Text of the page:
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Jack Keane: The Fire Within the Review

Jack Keane: The Fire Within is the newest adventure game from Deck 13. It features being the continuation of a character’s life of adventure, but not a continuous story. Or maybe it does feature a continuous story. The overarching goal is to learn various fighting maneuvers… also, there’s something about an amulet fetch quest.jack_keane_2_the_fire_within-2256092

The Praise Within:

Let me start by saying that this is everything I could want in an adventure game. The main character is a sassy underdog. The supporting characters are varied and interesting. There references are neat and well-spaced. The story isn’t overly convoluted and serves more as a framework to allow interesting things to happen.

You play as Jack Keane and your entire goal can be summed up as to have an adventure. You have to go on a fetch quest to find pieces of an amulet that is a key to some ultimate treasure. At the same time you have learn different techniques to better defend yourself in an increasingly violent world. And while those two physical things are happening you have to guide Jack into being a generally better person through weird waking-dream events. It has the feel of being about something real because real things are complicated without any confusing twists and a lot of story-tellers could learn a thing or two from this game.sYEOo

I especially like the cerebral dream sequences. The developers really got to dig in let us explore the mind of someone who could be classified as a zany narcissist. And it doesn’t feel too forced; a lot of what happens makes sense and isn’t out of place. I would recommend this game just to experience the bits where you’re unconscious.

They also have rare occasions where you get to play as your supporting characters. Care was taken to make you feel like you’re actually playing a different person. You really get a good sense of the differences in their problem-solving steps and how they approach a challenge. Not only does it break up the monotony of playing as the wise-talker, it provides unique insights into how your companions will react, which is important for some of the puzzles later in the game when you have to start working with the team.gfs_323510_2_9

The Damnation Within:

Unfortunately, I couldn’t seem to get a lot of enjoyment out of this game. I’ve been avoiding making any direct comparisons but this game has the definite feel of the Monkey Island series. It just might be me and my old ass but I feel like I’ve already played this game. I’ve already played as the undervalued scrawny guy who wants to be an adventurer. I’ve already had to woo the bad-ass action girl while dealing with the creepy guy who’s in charge.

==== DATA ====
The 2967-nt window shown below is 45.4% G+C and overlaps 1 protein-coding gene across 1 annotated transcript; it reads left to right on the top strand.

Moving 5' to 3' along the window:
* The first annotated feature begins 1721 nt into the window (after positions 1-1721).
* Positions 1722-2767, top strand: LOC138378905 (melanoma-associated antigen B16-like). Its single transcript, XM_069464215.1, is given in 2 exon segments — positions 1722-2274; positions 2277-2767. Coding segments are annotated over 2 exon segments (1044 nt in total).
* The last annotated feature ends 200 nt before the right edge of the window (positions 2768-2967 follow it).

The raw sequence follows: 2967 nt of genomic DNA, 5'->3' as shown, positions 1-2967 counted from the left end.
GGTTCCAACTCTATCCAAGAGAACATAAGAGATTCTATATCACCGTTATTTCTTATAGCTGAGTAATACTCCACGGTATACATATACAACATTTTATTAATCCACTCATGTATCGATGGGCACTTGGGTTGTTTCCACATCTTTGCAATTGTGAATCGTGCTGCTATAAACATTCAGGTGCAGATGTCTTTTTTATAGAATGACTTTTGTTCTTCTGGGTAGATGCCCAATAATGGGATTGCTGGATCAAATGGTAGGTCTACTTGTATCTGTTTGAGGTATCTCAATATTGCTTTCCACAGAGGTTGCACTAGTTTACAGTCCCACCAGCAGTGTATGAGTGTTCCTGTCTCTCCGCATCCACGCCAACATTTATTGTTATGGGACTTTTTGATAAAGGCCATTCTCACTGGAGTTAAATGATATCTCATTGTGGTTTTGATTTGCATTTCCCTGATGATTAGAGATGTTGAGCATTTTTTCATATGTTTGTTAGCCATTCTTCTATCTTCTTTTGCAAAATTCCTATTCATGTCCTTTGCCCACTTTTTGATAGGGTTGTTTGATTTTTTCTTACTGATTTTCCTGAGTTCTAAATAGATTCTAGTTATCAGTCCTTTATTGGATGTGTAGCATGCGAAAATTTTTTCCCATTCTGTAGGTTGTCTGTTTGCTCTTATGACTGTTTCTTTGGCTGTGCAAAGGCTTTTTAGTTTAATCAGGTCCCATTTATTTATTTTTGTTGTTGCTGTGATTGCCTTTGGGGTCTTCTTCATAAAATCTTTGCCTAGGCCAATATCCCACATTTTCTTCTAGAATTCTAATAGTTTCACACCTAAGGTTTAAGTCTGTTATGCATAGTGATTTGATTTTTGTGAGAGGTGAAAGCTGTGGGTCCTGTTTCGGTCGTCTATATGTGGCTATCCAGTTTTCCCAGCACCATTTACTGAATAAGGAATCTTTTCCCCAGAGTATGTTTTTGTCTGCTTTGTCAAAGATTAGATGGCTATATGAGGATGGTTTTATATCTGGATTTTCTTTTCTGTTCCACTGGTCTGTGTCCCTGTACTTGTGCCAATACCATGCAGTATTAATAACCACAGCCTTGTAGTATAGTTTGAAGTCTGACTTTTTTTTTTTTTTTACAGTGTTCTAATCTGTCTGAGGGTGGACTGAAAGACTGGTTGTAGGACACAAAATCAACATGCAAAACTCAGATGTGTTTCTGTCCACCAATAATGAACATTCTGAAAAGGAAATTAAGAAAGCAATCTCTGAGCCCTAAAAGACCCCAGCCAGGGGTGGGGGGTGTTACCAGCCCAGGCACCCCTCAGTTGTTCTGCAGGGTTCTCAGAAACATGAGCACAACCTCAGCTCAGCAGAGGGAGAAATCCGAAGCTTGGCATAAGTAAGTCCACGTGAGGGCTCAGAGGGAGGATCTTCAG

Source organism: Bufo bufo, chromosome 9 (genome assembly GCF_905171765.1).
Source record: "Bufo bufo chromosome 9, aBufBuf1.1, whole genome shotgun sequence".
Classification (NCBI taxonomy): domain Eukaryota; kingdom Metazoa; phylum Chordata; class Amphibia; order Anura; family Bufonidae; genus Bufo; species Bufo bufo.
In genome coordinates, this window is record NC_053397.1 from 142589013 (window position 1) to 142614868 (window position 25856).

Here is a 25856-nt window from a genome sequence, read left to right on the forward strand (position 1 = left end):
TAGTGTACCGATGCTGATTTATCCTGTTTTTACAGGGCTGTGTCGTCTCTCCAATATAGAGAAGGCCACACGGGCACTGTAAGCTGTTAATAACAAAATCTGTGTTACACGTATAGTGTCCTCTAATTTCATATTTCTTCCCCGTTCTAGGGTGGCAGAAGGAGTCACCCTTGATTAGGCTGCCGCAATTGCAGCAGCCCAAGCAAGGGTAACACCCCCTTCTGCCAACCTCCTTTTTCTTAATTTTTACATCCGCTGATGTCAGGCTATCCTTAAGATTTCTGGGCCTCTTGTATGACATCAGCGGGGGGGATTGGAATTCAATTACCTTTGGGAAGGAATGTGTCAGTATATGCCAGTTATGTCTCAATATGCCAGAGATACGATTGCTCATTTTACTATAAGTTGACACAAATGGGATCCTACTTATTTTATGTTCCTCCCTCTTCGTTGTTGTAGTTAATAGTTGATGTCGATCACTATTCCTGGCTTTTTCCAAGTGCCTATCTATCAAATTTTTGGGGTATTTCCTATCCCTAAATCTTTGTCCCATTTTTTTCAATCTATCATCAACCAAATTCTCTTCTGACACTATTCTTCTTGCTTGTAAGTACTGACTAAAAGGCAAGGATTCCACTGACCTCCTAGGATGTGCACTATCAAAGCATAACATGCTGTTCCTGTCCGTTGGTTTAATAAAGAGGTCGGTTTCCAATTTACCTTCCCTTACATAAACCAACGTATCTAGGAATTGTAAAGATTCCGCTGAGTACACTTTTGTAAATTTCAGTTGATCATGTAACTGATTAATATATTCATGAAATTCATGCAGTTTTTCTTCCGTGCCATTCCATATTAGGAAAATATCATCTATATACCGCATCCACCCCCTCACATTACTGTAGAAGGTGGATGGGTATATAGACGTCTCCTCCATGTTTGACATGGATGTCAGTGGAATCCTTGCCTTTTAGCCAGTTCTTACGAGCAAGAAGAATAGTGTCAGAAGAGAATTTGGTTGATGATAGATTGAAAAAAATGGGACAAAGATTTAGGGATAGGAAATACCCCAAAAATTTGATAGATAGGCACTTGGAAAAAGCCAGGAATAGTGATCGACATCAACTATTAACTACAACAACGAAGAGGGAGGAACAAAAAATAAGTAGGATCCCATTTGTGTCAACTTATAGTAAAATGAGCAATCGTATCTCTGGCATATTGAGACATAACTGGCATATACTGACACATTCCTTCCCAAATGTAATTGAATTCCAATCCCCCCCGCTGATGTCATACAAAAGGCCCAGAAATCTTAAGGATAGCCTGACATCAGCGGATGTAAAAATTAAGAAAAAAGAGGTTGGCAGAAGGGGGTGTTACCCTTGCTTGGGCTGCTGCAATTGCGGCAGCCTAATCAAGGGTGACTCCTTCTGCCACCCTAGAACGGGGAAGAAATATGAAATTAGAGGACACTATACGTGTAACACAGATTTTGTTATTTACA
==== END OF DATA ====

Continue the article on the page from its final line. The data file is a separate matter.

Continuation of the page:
On top of that, it’s fairly buggy game. I lost track of how many times my character stopped interacting with various random things and I had to save and reload to fix the problem. And, to the disappointment of all, I was not able to finish the game because I ran into a progress-breaking bug in which the quest info wouldn’t update and I was stuck at the next challenge. Even restarting the program didn’t help.

Finally, some of the solutions to the problems are quite esoteric and it got really annoying when there were more practical solutions just sitting there. In one instance I was sent off to learn how to fight by a guard who was keenly invested in my learning how to fight. I find a guy who’s willing to teach me but he won’t be able to without a book that the very guard who sent me is using to prop up a chair. The best solution, then, would be to tell the guard, who really wants me to learn how to fight, that I need the book, and maybe trade him some wood in my inventory. Nope, I have to figure out some way to steal the book. That’s not the only case, but that was the most annoying and I really really really felt like complaining.jack_keane_21_677x381

A recommendation for this game really depends on if you’ve played a lot of point-and-click adventure games before, especially any of the Monkey Island games. You might have already played this before and the story isn’t going to set the world on fire. But if you haven’t, I heartily recommend Jack Keane, if only for the type of experience you’ve been missing.

Final Score: 7/10

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